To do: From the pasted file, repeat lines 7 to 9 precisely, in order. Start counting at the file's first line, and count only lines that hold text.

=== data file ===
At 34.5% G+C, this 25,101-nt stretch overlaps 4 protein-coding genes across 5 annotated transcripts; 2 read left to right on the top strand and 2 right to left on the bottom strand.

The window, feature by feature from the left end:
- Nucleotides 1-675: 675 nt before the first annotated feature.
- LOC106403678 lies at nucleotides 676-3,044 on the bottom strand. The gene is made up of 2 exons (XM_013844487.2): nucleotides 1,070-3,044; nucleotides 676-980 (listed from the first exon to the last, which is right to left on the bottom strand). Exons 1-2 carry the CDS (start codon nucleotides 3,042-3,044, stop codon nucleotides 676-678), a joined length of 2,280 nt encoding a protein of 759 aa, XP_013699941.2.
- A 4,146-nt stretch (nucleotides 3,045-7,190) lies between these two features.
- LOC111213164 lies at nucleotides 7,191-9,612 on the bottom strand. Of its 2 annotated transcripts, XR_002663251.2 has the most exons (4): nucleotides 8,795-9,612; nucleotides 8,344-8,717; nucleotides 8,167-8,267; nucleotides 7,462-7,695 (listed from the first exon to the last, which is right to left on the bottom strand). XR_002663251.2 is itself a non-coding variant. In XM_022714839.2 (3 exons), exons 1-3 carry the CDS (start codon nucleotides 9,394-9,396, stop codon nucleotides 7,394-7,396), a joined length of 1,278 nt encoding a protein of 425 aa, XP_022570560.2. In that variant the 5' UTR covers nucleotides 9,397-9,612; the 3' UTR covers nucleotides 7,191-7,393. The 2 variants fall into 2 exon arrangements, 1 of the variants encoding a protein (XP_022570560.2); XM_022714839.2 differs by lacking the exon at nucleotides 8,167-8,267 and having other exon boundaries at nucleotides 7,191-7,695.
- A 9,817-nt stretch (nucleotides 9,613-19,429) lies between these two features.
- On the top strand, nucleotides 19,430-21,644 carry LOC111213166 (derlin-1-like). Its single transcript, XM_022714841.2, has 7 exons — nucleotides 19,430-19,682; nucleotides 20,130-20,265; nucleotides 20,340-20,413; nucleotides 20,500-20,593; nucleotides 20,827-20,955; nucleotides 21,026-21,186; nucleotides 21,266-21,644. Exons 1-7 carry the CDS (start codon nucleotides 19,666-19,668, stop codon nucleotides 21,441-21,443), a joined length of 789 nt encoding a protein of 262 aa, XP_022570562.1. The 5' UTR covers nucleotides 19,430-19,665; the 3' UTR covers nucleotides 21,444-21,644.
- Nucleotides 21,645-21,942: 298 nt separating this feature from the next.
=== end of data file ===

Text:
- A 9,817-nt stretch (nucleotides 9,613-19,429) lies between these two features.
- On the top strand, nucleotides 19,430-21,644 carry LOC111213166 (derlin-1-like). Its single transcript, XM_022714841.2, has 7 exons — nucleotides 19,430-19,682; nucleotides 20,130-20,265; nucleotides 20,340-20,413; nucleotides 20,500-20,593; nucleotides 20,827-20,955; nucleotides 21,026-21,186; nucleotides 21,266-21,644. Exons 1-7 carry the CDS (start codon nucleotides 19,666-19,668, stop codon nucleotides 21,441-21,443), a joined length of 789 nt encoding a protein of 262 aa, XP_022570562.1. The 5' UTR covers nucleotides 19,430-19,665; the 3' UTR covers nucleotides 21,444-21,644.
- Nucleotides 21,645-21,942: 298 nt separating this feature from the next.